Women Will Be Allowed to Vote in Saudi Arabia’s Upcoming Elections

TO GO WITH AFP STORY BY ASSAD ABBOUD A Saudi woman walks past a flower shop on the eve of Valentine's day in Riyadh on February 13, 2014. Red roses lurk hidden in flower shop back rooms and heart-shaped chocolates are sold under the counter, but Saudis still manage to buy Valentine's gifts and defy the religious police. Saudi Arabia applies a rigorous interpretation of Islam under which the sexes are strictly segregated and any public display of affection is completely taboo. AFP PHOTO/FAYEZ NURELDINE (Photo credit should read FAYEZ NURELDINE/AFP/Getty Images)

A Saudi woman walks past a flower shop on the eve of Valentine’s day in Riyadh on February 13, 2014.(Photo credit should read FAYEZ NURELDINE/AFP/Getty Images)

For the first time, women will be able to vote and run for office in Saudi Arabia’s municipal elections.

The new policy is being put into effect on schedule, four years after the late Saudi King Abdullah bin Abdulaziz al-Saud approved the rules change in 2011.

According to local media, an estimated 70 women are looking to run as candidates, while another 80 have registered as campaign managers. The elections are scheduled to take place in December.

Municipal councils prepare a municipality’s budget, set taxes and supervise local financial transactions, among other responsibilities.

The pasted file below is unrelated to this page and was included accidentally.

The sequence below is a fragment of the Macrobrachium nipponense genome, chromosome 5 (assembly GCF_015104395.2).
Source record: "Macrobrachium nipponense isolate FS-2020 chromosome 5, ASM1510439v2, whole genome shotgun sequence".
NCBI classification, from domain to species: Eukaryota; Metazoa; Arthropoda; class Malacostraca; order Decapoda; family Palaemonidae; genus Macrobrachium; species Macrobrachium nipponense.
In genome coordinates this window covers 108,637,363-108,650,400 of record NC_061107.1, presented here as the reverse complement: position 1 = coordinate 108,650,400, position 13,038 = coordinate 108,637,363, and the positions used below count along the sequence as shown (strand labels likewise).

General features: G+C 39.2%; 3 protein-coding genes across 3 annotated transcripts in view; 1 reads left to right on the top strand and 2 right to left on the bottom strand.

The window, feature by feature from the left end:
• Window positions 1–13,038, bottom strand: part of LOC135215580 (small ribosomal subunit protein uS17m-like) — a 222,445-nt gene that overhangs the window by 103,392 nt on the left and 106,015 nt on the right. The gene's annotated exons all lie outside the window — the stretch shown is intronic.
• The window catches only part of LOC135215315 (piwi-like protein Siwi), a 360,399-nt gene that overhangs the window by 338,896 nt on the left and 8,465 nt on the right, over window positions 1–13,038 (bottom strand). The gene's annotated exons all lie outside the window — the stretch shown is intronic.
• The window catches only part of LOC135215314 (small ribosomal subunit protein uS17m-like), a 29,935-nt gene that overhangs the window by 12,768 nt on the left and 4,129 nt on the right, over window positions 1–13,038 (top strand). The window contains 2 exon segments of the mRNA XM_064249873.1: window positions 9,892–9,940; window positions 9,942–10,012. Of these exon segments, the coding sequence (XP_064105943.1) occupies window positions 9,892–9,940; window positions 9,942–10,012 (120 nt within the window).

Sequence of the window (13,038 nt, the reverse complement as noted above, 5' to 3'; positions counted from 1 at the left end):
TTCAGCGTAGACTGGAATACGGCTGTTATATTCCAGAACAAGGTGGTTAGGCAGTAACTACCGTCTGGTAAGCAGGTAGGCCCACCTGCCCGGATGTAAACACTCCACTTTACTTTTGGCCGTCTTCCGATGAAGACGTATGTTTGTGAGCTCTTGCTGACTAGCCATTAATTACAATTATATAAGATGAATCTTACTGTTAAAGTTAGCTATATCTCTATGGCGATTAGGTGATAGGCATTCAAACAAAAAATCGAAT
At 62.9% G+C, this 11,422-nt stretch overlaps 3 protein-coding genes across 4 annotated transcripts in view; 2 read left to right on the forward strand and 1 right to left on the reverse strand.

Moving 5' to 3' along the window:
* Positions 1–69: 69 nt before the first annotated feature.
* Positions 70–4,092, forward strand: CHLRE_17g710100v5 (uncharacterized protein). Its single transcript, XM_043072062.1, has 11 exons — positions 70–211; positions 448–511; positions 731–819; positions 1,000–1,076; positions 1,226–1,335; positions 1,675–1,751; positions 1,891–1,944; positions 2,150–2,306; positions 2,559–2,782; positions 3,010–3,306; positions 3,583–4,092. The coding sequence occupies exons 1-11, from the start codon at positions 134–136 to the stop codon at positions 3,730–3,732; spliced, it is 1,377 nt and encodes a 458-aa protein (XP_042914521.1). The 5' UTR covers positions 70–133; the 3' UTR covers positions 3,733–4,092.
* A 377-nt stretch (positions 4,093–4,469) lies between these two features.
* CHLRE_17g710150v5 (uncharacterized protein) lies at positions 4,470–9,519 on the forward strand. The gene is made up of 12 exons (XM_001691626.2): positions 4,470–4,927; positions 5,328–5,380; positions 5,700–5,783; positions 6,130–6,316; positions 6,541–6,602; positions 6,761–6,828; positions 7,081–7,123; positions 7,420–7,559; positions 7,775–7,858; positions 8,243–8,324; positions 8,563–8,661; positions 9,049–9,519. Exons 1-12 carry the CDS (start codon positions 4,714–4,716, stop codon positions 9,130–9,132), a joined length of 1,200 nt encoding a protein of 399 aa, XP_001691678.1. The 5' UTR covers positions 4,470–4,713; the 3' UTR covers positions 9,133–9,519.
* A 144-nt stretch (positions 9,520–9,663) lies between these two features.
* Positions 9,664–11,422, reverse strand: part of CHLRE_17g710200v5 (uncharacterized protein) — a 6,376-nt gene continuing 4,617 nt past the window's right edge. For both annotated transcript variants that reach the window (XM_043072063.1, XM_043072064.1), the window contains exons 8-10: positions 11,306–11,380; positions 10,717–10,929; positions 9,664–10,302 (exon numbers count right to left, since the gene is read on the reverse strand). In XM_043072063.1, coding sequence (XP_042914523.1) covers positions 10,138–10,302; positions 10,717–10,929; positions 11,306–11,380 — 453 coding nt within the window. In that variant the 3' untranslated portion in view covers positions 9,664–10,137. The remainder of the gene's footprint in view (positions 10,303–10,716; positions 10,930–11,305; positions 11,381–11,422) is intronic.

Fawzia Abu Khalid, a political sociologist at King Saud University in Riyadh, told Al Jazeera that the decision reflected a broader change of view in Saudi Arabia regarding women’s rights.

“I think there is the realization from different groups, including the conservative groups, that what happened in the past, where their voice was the only representative in society, would no longer continue,” she said.

However, some have questioned the move’s ability to bring any real change in a country where women’s activities are heavily restricted. The municipal councils have limited powers, and the Saudi national government remains without a single female minister.

In a statement released after the King Abdullah’s decision in 2011, Amnesty International said granting women the right to vote was “much overdue” and “does not go nearly far enough.”

“We can only hope that this announcement on voting will be the first in a long line of reforms that guarantee Saudi women the rights that they have been demanding for so long,” Amnesty said.

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